Featured in Science News, May 31, 1997
UPTON, NY - Plant biochemists from the U.S. Department of Energy's Brookhaven National Laboratory and Sweden's Karolinska Institute have successfully used genetic techniques to manipulate the way plants transform saturated fat molecules into monounsaturated fat molecules.
The work may lead to "designer" plant oils for the $100 billion oil crop industry.
In a paper published in a recent issue of the Proceedings of the National Academy of Sciences, BNL biochemist John Shanklin and his colleagues describe their efforts to deliberately alter an important plant enzyme called desaturase.
"Desaturase changes fat molecules called fatty acids from straight and saturated to bent and monounsaturated," Shanklin explained. "The chemical change that desaturase causes - turning a single chemical bond in the fatty acid into a double bond - is small but significant, because it can turn a solid, 'bad-for-you' saturated fat into a liquid, monounsaturated one that's not so bad. What we've done is deliberately change a desaturase just slightly, so that it transforms fatty acids slightly differently and the plant makes a slightly different oil."
The team's achievement lays the groundwork for future advances in "designing" vegetable oils - and therefore everything from low-calorie margarine to nylon - by altering desaturases at the molecular level in order to change the resulting plant oil's properties, whether melting point or digestibility.
"This will likely lead to the development of crops that can make fatty acids with particular properties and applications," Shanklin said. "Such plants could become an alternate source of materials for which we now use non-renewable petroleum products. So, if we needed more of a given industrial material, we could just plant more of a certain designer oil crop."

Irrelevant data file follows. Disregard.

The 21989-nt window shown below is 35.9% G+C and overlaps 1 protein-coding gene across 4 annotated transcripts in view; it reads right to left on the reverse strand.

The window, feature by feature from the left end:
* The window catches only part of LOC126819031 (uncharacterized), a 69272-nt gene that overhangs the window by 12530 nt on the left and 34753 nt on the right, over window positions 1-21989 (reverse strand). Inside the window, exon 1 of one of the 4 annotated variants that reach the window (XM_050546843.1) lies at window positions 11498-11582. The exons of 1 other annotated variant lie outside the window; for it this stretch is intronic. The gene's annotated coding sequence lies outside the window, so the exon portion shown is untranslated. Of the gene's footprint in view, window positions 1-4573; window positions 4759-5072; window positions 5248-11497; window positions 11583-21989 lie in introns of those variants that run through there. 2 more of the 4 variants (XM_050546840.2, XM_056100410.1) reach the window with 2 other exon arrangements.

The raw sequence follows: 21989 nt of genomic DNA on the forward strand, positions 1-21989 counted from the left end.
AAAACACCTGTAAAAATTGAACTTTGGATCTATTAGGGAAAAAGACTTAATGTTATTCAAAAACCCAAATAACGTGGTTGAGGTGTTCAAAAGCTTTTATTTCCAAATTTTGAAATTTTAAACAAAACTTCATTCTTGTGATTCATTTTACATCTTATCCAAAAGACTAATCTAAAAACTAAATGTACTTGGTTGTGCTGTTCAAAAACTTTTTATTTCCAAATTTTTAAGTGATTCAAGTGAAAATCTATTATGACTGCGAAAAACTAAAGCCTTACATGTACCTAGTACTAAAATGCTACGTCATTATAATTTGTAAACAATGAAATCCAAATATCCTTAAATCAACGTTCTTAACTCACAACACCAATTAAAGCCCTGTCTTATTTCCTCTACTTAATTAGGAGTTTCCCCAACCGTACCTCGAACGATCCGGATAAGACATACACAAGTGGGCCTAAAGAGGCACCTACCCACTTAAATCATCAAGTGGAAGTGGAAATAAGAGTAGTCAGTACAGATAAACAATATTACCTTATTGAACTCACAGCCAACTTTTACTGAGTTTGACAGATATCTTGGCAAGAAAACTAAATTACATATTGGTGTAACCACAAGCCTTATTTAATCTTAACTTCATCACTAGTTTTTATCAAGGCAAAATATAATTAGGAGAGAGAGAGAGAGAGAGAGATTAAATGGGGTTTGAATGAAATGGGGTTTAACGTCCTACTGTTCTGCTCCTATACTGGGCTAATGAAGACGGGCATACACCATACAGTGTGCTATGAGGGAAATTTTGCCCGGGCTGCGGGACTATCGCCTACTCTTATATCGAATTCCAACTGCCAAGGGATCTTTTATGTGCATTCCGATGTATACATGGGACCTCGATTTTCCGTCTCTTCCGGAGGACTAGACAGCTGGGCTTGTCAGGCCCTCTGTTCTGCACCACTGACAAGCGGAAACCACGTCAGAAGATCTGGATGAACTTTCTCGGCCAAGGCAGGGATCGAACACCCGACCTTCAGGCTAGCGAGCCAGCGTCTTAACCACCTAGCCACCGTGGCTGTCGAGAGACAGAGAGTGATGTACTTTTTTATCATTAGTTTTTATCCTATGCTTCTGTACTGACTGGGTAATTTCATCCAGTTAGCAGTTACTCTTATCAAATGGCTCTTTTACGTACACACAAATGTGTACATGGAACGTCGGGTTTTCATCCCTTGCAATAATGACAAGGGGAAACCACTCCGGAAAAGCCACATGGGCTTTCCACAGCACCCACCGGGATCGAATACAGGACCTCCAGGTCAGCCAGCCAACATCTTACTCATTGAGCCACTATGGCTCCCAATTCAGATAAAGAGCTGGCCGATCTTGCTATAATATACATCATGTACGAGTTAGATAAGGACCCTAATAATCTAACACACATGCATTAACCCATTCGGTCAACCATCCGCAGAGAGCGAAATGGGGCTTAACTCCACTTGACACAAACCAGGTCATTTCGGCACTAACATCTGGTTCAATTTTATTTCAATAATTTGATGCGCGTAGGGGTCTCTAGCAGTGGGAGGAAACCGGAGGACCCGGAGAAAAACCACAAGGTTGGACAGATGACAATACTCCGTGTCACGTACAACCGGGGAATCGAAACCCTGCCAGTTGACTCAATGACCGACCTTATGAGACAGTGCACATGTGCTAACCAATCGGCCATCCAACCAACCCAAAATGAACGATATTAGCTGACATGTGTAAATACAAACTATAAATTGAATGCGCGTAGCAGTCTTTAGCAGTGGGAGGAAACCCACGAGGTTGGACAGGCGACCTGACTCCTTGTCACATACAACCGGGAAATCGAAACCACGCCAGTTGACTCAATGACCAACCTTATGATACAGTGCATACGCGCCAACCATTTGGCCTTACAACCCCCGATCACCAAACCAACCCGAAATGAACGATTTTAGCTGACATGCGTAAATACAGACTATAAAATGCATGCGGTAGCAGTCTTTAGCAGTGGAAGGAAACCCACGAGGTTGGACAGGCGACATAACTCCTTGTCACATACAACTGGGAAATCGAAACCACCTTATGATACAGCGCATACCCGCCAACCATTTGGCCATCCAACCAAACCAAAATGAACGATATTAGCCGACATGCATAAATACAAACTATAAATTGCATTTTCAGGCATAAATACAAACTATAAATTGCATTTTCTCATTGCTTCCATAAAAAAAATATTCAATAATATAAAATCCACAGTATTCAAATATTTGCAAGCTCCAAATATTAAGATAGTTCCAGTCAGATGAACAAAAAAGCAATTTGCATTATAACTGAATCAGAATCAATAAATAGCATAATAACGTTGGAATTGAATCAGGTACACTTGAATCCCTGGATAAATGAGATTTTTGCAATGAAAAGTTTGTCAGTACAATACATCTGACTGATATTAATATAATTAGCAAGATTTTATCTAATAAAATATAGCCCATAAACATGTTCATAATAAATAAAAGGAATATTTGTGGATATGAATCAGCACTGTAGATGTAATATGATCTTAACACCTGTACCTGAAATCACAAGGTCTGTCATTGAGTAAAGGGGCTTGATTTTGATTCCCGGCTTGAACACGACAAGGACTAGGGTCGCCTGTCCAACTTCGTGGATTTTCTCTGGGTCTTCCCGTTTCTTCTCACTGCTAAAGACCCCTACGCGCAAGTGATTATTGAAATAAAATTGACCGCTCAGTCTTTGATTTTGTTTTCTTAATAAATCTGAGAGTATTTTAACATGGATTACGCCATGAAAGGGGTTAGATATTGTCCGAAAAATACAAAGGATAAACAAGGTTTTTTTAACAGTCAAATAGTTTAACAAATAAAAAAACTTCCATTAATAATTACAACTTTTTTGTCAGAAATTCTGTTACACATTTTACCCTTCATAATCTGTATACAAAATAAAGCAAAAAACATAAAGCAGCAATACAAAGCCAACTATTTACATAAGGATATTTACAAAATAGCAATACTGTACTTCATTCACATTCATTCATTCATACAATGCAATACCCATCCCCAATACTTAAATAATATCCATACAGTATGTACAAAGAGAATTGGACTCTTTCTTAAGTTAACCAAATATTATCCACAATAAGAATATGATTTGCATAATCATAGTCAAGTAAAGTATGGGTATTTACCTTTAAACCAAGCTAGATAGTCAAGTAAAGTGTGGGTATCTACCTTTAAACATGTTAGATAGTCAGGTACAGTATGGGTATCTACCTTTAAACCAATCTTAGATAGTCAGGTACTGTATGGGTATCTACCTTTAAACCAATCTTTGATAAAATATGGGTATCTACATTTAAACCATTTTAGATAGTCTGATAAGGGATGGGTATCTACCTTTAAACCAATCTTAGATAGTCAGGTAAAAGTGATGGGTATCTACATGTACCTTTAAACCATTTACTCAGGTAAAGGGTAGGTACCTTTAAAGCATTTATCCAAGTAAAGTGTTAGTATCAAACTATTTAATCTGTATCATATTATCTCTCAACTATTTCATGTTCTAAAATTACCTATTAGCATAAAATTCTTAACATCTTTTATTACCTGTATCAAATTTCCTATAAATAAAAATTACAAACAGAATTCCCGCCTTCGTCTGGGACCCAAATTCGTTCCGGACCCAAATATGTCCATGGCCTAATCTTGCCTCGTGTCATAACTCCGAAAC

As part of their study, Shanklin and his colleagues first identified a variety of desaturase enzymes from different plants that are related genetically, but whose desaturases function differently. They then used a genetic approach to identify which region of the desaturase molecule was responsible for each property of the resulting oil.
Then, the researchers combined this genetic information with information from their studies of desaturase's three-dimensional atomic structure - studies they had performed using intense X-rays at BNL's National Synchrotron Light Source facility. The 3-D structure revealed a cleft on the desaturase molecule that fits around a saturated fatty acid like a glove on a hand. The researchers then identified which parts of the desaturase molecule near the cleft are most crucial to desaturase's action.
The next step in creating a "designer" desaturase was to change just a few crucial sites in the long chain of 360 amino acids that make up each desaturase molecule. "In desaturase, or any enzyme, the smallest changes can make the biggest difference - if they're the right changes," said Shanklin. By changing only five amino acids in one plant's desaturase to the equivalent amino acids from the other plant's desaturase, the properties of the first desaturase were changed to that of the other.
The final goal, though, was even more ambitious: to create an entirely new desaturase. Armed with the validated 3-D desaturase structure, they redesigned a desaturase with certain properties in mind - a process known as "rational design." They have applied for patents for this new enzyme, and for the methods they used to switch the properties of two desaturases.
"We are no longer constrained by the variation of desaturases found in nature," Shanklin explained. "If we can't find an existing enzyme with properties that we want, we will design one for ourselves."
The next step, he continued, will be to test their new desaturase by introducing it into a plant. "We still need to confirm that the changes we see in the test tube will translate into changes in the composition of fatty acids in oil crop plants," he said.
The research was funded by DOE's Office of Basic Energy Sciences and the Swedish Natural Science Research Council.
Brookhaven National Laboratory carries out basic and applied research in the physical, biomedical and environmental sciences and in selected energy technologies. BNL is operated by Associated Universities, Inc., a nonprofit research management organization, under contract with the U.S. Department of Energy.
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